Recently Ashley Drinnon, a Client Associate for Parthenon, casually asked a few of us if she should fold a document “hamburger or hotdog style.” While I readily answered “hamburger,” the rest of the room was filled with blank stares and silence. After a brief pause, they all admitted they had no idea what we were talking about.
“Wait, wait. You mean you guys have never heard ‘hamburger/hotdog style?’”
It turns out half of our office was essentially clueless about a reference we’d been using universally our whole lives. For the first time, those of us in our early 20s realized the hamburger/hotdog folding distinction was a generational teaching method. We put this out on Facebook and Twitter, and our suspicions were confirmed: no matter where someone grew up, the kindergarten classification for folding paper length-wise or width-wise hadn’t existed in the decades before us. Say it ain’t so!
While this seems like a silly example, in the same way, publications can quickly become irrelevant if references don’t resonate with your readers.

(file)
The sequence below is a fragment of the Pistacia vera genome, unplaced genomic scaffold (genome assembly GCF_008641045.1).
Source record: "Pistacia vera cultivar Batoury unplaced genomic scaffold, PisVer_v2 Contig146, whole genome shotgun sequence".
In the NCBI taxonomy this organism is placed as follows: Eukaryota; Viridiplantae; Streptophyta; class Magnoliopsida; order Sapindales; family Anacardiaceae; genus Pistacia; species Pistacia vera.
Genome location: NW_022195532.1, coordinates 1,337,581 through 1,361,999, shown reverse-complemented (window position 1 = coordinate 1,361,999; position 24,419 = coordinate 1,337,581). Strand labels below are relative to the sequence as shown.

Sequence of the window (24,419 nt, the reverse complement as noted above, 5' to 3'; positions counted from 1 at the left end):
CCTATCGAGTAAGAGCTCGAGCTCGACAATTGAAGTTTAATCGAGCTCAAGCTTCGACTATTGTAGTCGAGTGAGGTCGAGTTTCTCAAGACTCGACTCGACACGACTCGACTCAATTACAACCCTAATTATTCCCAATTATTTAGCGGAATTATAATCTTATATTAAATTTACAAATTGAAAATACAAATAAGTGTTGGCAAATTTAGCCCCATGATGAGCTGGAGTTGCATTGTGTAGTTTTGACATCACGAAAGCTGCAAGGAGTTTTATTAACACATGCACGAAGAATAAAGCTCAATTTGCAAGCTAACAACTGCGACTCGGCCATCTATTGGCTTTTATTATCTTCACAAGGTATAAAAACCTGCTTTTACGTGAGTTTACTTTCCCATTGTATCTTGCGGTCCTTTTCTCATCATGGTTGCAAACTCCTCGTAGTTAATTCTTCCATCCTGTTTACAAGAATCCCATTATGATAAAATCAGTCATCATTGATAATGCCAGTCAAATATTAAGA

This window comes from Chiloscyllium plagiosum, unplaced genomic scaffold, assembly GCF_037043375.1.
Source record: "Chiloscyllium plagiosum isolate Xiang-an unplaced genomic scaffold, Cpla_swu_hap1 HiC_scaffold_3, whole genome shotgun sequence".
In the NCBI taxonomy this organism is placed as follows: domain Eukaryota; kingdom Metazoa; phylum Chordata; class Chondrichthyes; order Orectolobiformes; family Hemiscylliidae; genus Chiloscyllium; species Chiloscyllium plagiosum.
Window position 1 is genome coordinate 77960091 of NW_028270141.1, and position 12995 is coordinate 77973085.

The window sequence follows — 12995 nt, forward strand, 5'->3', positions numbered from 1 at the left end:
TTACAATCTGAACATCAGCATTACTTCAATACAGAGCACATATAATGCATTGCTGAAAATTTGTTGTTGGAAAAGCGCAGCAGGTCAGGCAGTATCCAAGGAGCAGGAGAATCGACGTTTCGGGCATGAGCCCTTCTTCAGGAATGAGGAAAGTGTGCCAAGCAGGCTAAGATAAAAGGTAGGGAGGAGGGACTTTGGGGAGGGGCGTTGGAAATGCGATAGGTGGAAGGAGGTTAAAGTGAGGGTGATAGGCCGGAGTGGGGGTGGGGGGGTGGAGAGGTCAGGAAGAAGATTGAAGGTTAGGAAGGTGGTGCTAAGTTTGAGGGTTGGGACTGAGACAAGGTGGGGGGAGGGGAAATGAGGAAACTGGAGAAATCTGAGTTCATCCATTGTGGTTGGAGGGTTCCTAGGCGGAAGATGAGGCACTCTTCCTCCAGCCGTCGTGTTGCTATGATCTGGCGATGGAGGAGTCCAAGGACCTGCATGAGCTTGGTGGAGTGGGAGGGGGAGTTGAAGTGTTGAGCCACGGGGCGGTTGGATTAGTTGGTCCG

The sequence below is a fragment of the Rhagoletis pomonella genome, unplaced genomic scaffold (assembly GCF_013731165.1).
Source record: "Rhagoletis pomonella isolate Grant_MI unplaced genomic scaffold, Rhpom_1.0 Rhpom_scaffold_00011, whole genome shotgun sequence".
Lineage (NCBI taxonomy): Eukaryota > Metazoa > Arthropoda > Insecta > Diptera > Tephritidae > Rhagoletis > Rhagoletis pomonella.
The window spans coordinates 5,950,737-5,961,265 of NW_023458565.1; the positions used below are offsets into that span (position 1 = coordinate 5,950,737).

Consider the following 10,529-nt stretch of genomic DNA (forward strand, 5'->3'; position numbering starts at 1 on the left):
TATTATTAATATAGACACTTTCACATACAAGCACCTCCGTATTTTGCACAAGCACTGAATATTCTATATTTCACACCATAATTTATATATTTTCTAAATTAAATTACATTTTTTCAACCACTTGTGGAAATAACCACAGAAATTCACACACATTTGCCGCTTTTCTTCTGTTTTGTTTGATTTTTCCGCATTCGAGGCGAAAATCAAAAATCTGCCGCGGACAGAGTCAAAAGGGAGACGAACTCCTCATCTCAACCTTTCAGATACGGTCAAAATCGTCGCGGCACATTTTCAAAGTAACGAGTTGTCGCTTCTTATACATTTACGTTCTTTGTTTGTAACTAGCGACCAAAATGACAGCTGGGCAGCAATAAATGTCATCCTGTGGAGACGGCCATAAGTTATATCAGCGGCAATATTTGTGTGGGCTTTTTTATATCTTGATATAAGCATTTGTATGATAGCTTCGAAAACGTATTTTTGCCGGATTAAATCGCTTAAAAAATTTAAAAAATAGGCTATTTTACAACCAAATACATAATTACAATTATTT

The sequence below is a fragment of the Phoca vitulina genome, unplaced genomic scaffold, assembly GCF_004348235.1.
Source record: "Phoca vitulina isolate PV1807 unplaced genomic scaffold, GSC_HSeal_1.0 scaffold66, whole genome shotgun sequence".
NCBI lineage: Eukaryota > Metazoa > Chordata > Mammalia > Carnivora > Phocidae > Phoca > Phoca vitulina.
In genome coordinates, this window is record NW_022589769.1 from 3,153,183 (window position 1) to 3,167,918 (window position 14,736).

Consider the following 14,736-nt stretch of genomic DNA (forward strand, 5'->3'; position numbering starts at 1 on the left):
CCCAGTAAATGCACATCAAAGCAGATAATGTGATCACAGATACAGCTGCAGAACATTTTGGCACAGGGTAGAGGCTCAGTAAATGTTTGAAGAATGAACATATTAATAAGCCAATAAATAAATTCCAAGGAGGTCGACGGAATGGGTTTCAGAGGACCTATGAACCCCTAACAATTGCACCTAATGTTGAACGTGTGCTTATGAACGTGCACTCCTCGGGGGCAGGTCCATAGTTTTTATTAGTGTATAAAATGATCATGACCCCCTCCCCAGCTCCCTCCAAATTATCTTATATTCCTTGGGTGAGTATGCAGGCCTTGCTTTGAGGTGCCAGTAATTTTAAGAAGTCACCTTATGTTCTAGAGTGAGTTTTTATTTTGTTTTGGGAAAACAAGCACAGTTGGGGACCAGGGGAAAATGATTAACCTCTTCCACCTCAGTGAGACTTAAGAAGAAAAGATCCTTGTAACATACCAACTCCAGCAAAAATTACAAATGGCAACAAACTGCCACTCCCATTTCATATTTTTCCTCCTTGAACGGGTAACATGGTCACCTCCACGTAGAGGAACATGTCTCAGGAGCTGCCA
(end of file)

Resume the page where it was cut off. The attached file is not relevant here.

Before you drop your next cultural reference or metaphorical phrase, ask yourself these questions:
- Who is my target audience?
- Am I sure this reference is universal or appropriate for this audience/context?
- Will this better engage readers with the message or distract them from it?
- Is it worth being clever to some if it could alienate others?
While we’re all capable of making a reference that isn’t relevant, you just have to be aware to avoid it. Choose your words carefully, and always ask proofers to provide you with feedback to make sure you stay on target for your audience. No matter how spot-on that 1970s movie reference seems to be, if you’re trying to engage a younger demographic, you might be wasting your words. (Sorry, Dad.)
So fold this note up hamburger-style and keep it tucked away in your pocket. You never know when your might need a reference point for your next reference.